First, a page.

The purpose of this paper is to investigate how managers perceive risks associated with sharing information with trading partners, and how they attempt to mitigate them.
In this exploratory New Zealand study, qualitative research was conducted involving semi-structured interviews with boundary spanning managers who are responsible for inter-organizational interfaces. Multiple case studies in different industries are used to highlight managers’ perceptions of risks in data exchange process throughout the supply network, and their underlying reasoning.
Managers perceive several types of risks when exchanging information across external supply chain interfaces, and adopt different approaches to handling them. The research also reinforces the vital role played by interpersonal relationships and trust as key enablers of inter-organizational cooperation.
The findings are based on a small sample of 11 case companies based in a single New Zealand province, thereby potentially restricting generalizability. Future work could usefully extend the sample size in order to investigate the correlations between firm sizes, levels of trust, and degrees of data integration within particular industry sectors.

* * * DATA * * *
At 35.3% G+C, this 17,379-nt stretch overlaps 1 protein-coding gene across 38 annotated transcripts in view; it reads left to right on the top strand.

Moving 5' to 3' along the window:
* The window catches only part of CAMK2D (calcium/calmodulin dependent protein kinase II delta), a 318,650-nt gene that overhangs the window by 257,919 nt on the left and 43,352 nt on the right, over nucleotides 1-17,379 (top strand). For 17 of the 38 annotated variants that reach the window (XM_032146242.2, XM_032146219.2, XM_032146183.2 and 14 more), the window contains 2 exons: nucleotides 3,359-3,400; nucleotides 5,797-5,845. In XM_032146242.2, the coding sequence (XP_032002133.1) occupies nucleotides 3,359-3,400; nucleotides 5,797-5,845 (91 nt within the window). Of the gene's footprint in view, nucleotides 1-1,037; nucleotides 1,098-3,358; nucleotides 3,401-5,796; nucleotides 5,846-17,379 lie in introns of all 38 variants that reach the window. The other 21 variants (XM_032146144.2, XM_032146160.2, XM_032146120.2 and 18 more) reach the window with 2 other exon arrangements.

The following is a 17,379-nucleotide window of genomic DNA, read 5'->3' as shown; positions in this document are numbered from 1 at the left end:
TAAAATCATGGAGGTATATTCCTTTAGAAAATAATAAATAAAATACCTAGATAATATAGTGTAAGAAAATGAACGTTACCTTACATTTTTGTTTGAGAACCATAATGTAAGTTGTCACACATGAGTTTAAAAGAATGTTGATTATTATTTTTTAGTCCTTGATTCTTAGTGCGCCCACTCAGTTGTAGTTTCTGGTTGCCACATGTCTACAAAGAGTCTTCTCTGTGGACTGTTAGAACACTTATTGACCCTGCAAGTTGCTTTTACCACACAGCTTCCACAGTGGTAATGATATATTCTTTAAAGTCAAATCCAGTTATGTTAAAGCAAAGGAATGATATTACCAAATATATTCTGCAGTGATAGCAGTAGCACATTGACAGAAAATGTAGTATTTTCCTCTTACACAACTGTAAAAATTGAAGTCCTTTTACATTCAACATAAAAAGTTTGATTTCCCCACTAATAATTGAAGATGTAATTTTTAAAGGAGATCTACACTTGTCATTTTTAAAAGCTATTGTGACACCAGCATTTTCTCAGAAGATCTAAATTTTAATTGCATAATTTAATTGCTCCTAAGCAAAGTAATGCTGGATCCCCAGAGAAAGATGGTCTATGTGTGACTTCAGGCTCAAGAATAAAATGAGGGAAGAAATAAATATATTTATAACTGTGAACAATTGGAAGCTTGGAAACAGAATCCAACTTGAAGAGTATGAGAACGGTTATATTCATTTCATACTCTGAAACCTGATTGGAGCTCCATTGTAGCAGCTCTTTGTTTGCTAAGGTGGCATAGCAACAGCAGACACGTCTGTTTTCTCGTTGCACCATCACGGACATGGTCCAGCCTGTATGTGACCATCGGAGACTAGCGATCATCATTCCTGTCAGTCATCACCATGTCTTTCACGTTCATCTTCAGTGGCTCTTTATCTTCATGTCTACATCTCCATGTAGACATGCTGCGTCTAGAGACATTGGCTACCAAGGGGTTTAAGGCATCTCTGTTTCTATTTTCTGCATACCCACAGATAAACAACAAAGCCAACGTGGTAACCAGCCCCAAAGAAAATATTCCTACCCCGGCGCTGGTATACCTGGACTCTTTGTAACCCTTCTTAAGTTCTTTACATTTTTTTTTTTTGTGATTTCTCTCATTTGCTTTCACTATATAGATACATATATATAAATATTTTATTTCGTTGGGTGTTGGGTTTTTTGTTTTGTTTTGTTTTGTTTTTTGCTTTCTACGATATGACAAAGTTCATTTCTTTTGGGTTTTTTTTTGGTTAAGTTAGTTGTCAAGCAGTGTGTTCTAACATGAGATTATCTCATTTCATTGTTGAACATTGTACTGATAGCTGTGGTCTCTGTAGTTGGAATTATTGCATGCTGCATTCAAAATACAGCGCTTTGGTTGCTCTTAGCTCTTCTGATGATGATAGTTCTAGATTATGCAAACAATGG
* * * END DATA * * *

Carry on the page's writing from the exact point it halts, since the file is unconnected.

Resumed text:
The findings will help managers understand and evaluate different types of risks in the data exchange process, and enable them to make better decisions that enhance information sharing and supply chain performance.
Perceived information sharing risks are peculiar to the individual actors, and as such need to be mitigated through changes to their socially constructed perceptions. This work extends the literature on understanding the various dimensions of inter-organizational information sharing.
Huong Tran, T.T., Childerhouse, P. and Deakins, E. (2016), "Supply chain information sharing: challenges and risk mitigation strategies", Journal of Manufacturing Technology Management, Vol. 27 No. 8, pp. 1102-1126. https://doi.org/10.1108/JMTM-03-2016-0033
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